This is a story about the Southern Cross Cable and a public mural.
1962 Artist E. Mervyn Taylor completes a mural for the New Zealand Post Office. It is installed in the foyer of the COMPAC (Commonwealth Pacific) Cable Station in Northcote to mark the opening of the Tasman section of the undersea cable, which enters the country at Takapuna Beach.
The building is open to the public with a simple visitor book on hand for those entering the building.
Date Unknown The Hauraki Gulf Cable Protection Zone is established in northeastern New Zealand’s Hauraki Gulf, protecting a large area of seabed from fishing and anchoring.
1982 The ANZCAN cable is laid as a replacement for the COMPAC cable.
1987 The New Zealand Post Office becomes a State Owned Enterprise, split into three units. Telecom New Zealand takes ownership of Cables.
1990 Telecom New Zealand is privatised: sold to Bell Atlantic and Ameritech. Entries trail off in the COMPAC landing station visitors book.
1993 The PACRIM West cable is laid - linking Auckland and Hawaii.
1996 The Submarine Pipelines and Cables Protection Act comes into law.
1999 The Southern Cross Cable lands on Takapuna Beach. It runs to a Cable Station constructed next to the COMPAC Cable Station. The complex is secured.
2002 The ANZCAN cable ceases operation.
2010 Wikileaks releases documents showing over 300 foreign sites that are critical to US national interests. The only two New Zealand sites on the list are the two landing sites of the Southern Cross Cable.
March 2013 JWT Advertising approaches Letting Space to make a series of work for private offices. Letting Space respond with a plan for commissioning three public artworks that traverse both public space and the private zone of JWT offices.
June 2013 Bronwyn Holloway-Smith proposes idea to examine the landing sites of the Southern Cross Cable through her Letting Space Commission, as well as to complete a PhD on the same topic.
Google Maps satellite view of COMPAC cable station (highlighted) located in the same high-security complex as the Southern Cross Cable station (next door).
August 2013 The artist and Letting Space visit North Shore, Auckland.
Including the now security-fenced perimeter of the cable station in Northcote.
January-March 2014 The artist hears that there is a ceramic mural on the inside of the cable station and requests permission to photograph. She is informed that it was removed due to damage and deterioration.
The artist locates a small colour photograph in NZ Archives.
April 2014 The artist enquires as to remnants of the mural and the Southern Cross Cable Station Manager locates a set of three cardboard boxes containing the tiles.
The shape of the work for the commission for Letting Space and JWT is confirmed and discussed with the E. Mervyn Taylor Estate and current assumed owners Telecom. An initial set of tiles travel to Massey University, Wellington.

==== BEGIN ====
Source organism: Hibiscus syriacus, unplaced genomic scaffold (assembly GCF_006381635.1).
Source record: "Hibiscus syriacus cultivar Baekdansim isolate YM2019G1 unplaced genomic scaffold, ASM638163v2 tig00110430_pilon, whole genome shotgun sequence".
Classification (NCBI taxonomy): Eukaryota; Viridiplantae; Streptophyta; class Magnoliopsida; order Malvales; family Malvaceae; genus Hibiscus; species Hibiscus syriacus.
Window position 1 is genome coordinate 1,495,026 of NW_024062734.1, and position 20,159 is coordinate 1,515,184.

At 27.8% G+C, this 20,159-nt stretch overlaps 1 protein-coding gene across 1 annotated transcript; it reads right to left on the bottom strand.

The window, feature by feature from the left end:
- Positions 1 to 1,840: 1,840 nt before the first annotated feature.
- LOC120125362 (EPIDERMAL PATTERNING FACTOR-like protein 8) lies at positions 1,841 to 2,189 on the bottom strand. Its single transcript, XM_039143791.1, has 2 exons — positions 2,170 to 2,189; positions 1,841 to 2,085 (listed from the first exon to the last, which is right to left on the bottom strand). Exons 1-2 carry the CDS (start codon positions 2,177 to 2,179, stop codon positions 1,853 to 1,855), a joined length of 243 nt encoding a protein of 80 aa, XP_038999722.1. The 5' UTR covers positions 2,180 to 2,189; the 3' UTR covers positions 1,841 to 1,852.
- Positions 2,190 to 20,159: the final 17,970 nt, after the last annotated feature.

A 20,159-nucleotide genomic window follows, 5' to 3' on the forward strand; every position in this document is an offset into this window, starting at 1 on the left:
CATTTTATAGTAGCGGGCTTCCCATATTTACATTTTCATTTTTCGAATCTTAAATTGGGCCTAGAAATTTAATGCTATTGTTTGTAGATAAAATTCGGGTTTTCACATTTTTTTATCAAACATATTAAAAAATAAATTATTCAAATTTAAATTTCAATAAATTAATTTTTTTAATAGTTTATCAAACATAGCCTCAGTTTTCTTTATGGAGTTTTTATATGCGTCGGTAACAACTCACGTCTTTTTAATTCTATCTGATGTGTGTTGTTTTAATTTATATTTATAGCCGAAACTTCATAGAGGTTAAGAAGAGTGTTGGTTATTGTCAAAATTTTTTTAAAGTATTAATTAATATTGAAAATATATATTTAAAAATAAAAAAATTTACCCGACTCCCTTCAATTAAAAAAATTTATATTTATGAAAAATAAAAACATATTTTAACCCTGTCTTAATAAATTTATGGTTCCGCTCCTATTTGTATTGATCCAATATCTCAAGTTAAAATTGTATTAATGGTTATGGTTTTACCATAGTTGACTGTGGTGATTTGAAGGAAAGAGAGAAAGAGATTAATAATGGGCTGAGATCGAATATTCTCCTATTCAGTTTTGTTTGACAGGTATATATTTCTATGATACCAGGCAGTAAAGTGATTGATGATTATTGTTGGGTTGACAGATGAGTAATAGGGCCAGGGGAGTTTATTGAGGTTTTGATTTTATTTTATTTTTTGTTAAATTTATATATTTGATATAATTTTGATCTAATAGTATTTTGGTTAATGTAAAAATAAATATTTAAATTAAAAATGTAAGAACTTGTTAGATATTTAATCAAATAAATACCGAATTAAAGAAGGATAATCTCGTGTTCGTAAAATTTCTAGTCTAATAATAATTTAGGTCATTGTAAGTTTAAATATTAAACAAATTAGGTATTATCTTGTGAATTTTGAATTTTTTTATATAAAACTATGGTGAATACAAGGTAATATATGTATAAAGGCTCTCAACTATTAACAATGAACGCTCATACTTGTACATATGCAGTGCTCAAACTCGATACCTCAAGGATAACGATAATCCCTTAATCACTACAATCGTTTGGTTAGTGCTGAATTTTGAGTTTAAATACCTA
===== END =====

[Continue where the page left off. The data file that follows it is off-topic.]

Conservators at Museum of New Zealand Te Papa Tongarewa view a sample of tiles and advise on the best restoration approach. Restoration commences.
May 2014. A fishing dragnet is purchased by the artist. The dragnet is a a nod to the Hauraki Gulf Cable Protection Area (the net is the kind used to catch snapper, the most popular of the fish species caught in the gulf) and, puns aside, makes reference to discussions of catch-all internet surveillance - a tactic that has been referred to as “dragnet surveillance”.
The first set of tiles are individually photographed, edited, printed in duplicat, and laminated. Negotiation is made to allow the artist to have the remaining tiles relocated to Wellington for restoration work.
The net is sent to Auckland to be hung tautly by Letting Space project coordinator Harry Silver in a large glass cabinet at JWT Auckland’s Imperial Lane Queen Street Offices.
June 2014 The mural unveiling process begins whereby the artist mails a parcel each week to Kirsten Brown at JWT Auckland.
It contains a group of reproductions of the tiles to be hung on the fishing net as per coordinates given. The second set are hung on a net in the artist’s temporary studio in Wellington.
Additional restoration assistance comes in the form of a team of volunteers who attend a working bee organised by the artist.
July 2014 The artist releases a first batch of tiles online, under a Creative Commons Attribution 4.0 International License allowing the public to share and adapt the tiles for any purpose, even commercially. Restoration work, photographing and posting of tiles to JWT continues.
August 2014 The artist gives a presentation and chairs a discussion panel at Massey University College of Creative Arts looking at copyright issues connected with the project. A second batch of tiles are released online, and the artist visits Te Papa with curator Megan Tamati-Quenell to view the painting by Taylor that the mural was based on. Restoration work, photographing and posting of tiles to JWT continues.
August 2014 Telecom NZ becomes SPARK, thereby removing any nominal ties to the original New Zealand Post Office.
September 2014 The artist continues to release batches. The picture is now almost complete.
October 2014 The JWT commissioned component of the work is due to close with a presentation and the reproduction of the complete mural online and in the JWT cabinet.
For more information on this project including an interview with the artist go here.
To view the mural online go here.